Partyforumseasia: While complaining about dirty and “worst-ever” campaigning tactics ahead of the party polls in November, PAS vice-president Mohamad (Mat) Sabu notes that open campaigning was not permitted in the party but has become the trend among members now. For Partyforumseasia the “new trend” (?) is less surprising than the alleged ban on open campaigning. Competition is or should be normal in a political party and is rather common. If you have ambitions on party posts you must be known by the members and this is hardly possible without some sort of internal campaigning.
Civility, courtesy, calumny, comeradery, friendship, blackmailing, bribery, brutality, even violence and all the shades between them are common in political parties since ancient times. Former German chancellor Konrad Adenauer was quoted as saying about the relations between competing party members: enemy – mortal enemy – party comrade…
It would be close to a miracle if PAS had managed to avoid it. But they may have a moral chip on their shoulder by claiming that they are better Malays than the UMNO members.
See: Straits Times, Singapore, 27.9.2013, page 17A
Partyforumseasia: Fierce competition inside a political party is the best time for observers and researchers to get a better picture of what is going on inside. The preparations for the internal elections which should have taken place already in 2012 but were postponed because of the May 2013 general election reveal a few things about UMNO after the extremely narrow victory which keeps it in power.
One interesting detail is that six candidates compete for three vice-presidential posts whereas PM Najib Razak und his deputy Muhyiddin Yassin remain unchallenged.
Among the six vice-presidential hopefuls one is more interesting than most of the others because he happens to be the son of former party president and long serving prime minister Mahathir Mohamad. This son, Mukhriz Mahathir, newly appointed chief minister of the federal state of Kedah immediately after the May election, is on the way up and would be a possible successor of PM Najib if elected as vice-president.
His father, Dr. Mahathir Mohamad, like many other elder statesmen, continues to comment on everything political in the country, but still wields more real influence than most of his peers. His direct support for his rising son and his vice-presidential ambitions may help a lot in this special area of political culture. (In most European countries this open support would be counterproductive).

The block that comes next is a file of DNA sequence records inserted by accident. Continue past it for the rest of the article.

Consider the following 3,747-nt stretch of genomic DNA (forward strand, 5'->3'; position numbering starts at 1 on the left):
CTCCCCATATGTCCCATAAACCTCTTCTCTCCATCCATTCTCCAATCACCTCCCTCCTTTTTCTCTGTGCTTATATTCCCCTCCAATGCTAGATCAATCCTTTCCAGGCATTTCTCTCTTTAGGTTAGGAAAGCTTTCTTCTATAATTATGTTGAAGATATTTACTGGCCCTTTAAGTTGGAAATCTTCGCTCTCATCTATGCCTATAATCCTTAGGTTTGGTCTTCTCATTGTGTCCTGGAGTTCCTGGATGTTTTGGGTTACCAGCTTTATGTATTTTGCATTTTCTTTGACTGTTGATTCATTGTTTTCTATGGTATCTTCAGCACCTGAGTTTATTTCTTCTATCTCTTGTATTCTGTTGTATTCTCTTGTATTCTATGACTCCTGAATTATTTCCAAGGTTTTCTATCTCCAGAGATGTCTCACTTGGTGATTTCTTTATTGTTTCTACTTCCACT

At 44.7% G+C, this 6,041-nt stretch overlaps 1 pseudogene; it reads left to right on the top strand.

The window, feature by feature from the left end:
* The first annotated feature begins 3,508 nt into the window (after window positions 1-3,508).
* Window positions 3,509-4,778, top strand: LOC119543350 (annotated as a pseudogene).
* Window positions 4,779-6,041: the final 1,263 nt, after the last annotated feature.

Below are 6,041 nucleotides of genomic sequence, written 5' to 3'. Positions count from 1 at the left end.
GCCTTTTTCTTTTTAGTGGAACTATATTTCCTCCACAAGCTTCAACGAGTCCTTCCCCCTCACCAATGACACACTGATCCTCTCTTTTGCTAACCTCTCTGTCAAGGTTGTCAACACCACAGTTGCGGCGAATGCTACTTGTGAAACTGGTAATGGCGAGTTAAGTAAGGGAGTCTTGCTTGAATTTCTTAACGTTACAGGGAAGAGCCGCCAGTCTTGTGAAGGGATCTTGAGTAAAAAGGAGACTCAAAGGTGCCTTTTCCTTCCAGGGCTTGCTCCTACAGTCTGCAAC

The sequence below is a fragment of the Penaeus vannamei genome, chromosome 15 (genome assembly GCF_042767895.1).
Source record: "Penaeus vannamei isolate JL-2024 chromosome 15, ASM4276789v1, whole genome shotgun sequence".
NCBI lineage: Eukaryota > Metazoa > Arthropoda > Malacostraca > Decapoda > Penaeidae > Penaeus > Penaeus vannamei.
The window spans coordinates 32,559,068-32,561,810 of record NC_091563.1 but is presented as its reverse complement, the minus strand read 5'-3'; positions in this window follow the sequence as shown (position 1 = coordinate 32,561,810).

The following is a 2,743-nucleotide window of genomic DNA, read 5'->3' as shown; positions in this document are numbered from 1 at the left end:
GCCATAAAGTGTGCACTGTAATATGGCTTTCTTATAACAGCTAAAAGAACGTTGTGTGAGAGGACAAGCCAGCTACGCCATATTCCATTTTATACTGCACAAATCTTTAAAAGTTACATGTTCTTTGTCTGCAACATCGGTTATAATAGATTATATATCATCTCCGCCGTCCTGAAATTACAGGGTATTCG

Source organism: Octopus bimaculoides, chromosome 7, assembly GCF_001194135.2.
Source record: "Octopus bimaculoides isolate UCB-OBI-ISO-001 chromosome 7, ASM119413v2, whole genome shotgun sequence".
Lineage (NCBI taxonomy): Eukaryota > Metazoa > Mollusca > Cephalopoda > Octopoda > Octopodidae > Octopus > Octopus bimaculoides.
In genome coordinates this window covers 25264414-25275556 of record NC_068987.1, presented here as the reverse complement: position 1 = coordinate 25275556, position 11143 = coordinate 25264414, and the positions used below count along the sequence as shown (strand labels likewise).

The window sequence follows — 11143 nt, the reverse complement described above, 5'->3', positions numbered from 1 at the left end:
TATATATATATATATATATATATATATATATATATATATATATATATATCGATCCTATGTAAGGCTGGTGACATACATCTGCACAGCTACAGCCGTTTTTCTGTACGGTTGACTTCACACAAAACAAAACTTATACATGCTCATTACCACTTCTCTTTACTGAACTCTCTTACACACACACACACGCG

Source: Straits Times (Singapore) today, 26-9-2013.
But there is a nice irony involved which seems to go unnoticed by father Mahathir when he says: “Eventually people get bored of these outdated leaders who refuse to accept the reality.”
A European proverb is saying that you should not throw stones if you sit in a glass house…
Another interesting detail is the contest for chairing the women’s wing. Incumbent Shahrizat, who was involved in a massive corruption scandal under the headline “Cowgate” seems to enjoy endorsement for another term by PM Najib. But her challenger, senator Mazlah Maznan has good chances to replace Shahrizat exactly because of Cowgate.
UMNO is the biggest Malaysian party with 3.4 million members and the results of next month’s convention promise to be interesting!
Partyforumseasia: UMNO’s narrow victory of the May election (if it was a true one anyway as the opposition still doubts) seemed to suggest that the party cannot continue business (!!!!) and politics as usual. Reform should be the order of the post election period if the steady increase of support for the opposition coalition was to be stopped. The party leadership, instead, seems to see the way out in playing the Malay card again and forget about reform. Asia Sentinel, 16 September 2013(=link), sums it up in the formula: Malaysia’s PM Capitulates to the Hardliners________________ “The Sept.14 announcement of an array of new economic benefits for ethnic Malays by Malaysian Prime Minister Najib Tun Razak represents the premier’s final post-election capitulation to radical Malay nationalists in the United Malays National Organization.
The new plan signifies a U-turn back to the New Economic Policy of affirmative action for ethnic Malays that was put in place in 1971 following disastrous 1969 race riots. Economists are largely in agreement that the policy has saddled the economy for three decades. Najib, an economist himself, has been attempting to undo the policy for three years through his 1Malaysia economic liberalization program. The new plan will play a major role in UMNO’s deliberations at its Oct. 5 annual general assembly and is key to Najib’s keeping his job, UMNO insiders say. If nothing else, it is recognition that reform inside the party is dead.” Partyforumseasia is not surprised. PM Najib keeps his job but does not really look like a winner.